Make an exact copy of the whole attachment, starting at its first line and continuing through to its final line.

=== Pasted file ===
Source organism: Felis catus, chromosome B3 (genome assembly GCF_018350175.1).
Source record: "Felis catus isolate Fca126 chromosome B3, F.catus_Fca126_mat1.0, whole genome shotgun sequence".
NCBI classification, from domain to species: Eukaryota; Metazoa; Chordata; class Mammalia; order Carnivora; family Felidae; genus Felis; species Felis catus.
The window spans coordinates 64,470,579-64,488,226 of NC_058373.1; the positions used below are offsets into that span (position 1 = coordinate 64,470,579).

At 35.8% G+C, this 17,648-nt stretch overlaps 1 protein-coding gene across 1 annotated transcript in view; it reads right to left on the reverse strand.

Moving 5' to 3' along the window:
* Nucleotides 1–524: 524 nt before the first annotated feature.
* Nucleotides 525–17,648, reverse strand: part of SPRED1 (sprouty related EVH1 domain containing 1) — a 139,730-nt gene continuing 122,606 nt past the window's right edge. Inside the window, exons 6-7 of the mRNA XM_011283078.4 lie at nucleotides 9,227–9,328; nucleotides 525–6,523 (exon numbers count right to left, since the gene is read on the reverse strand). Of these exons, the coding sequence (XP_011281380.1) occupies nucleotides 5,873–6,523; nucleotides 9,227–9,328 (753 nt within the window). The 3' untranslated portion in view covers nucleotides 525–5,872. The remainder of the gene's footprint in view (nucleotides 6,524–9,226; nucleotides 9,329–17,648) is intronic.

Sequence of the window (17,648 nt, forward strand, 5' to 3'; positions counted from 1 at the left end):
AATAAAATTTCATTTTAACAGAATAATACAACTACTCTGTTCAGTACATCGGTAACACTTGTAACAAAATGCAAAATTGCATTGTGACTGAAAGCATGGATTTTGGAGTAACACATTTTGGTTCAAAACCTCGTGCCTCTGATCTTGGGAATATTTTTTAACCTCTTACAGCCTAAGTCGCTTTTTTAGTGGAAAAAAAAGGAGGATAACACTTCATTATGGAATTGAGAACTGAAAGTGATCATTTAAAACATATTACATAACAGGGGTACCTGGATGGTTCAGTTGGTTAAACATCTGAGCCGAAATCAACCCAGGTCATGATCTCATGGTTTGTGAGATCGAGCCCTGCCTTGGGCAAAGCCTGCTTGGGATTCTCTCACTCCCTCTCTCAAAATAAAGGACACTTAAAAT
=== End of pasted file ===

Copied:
Source organism: Felis catus, chromosome B3 (genome assembly GCF_018350175.1).
Source record: "Felis catus isolate Fca126 chromosome B3, F.catus_Fca126_mat1.0, whole genome shotgun sequence".
NCBI classification, from domain to species: Eukaryota; Metazoa; Chordata; class Mammalia; order Carnivora; family Felidae; genus Felis; species Felis catus.
The window spans coordinates 64,470,579-64,488,226 of NC_058373.1; the positions used below are offsets into that span (position 1 = coordinate 64,470,579).

At 35.8% G+C, this 17,648-nt stretch overlaps 1 protein-coding gene across 1 annotated transcript in view; it reads right to left on the reverse strand.

Moving 5' to 3' along the window:
* Nucleotides 1–524: 524 nt before the first annotated feature.
* Nucleotides 525–17,648, reverse strand: part of SPRED1 (sprouty related EVH1 domain containing 1) — a 139,730-nt gene continuing 122,606 nt past the window's right edge. Inside the window, exons 6-7 of the mRNA XM_011283078.4 lie at nucleotides 9,227–9,328; nucleotides 525–6,523 (exon numbers count right to left, since the gene is read on the reverse strand). Of these exons, the coding sequence (XP_011281380.1) occupies nucleotides 5,873–6,523; nucleotides 9,227–9,328 (753 nt within the window). The 3' untranslated portion in view covers nucleotides 525–5,872. The remainder of the gene's footprint in view (nucleotides 6,524–9,226; nucleotides 9,329–17,648) is intronic.

Sequence of the window (17,648 nt, forward strand, 5' to 3'; positions counted from 1 at the left end):
AATAAAATTTCATTTTAACAGAATAATACAACTACTCTGTTCAGTACATCGGTAACACTTGTAACAAAATGCAAAATTGCATTGTGACTGAAAGCATGGATTTTGGAGTAACACATTTTGGTTCAAAACCTCGTGCCTCTGATCTTGGGAATATTTTTTAACCTCTTACAGCCTAAGTCGCTTTTTTAGTGGAAAAAAAAGGAGGATAACACTTCATTATGGAATTGAGAACTGAAAGTGATCATTTAAAACATATTACATAACAGGGGTACCTGGATGGTTCAGTTGGTTAAACATCTGAGCCGAAATCAACCCAGGTCATGATCTCATGGTTTGTGAGATCGAGCCCTGCCTTGGGCAAAGCCTGCTTGGGATTCTCTCACTCCCTCTCTCAAAATAAAGGACACTTAAAAT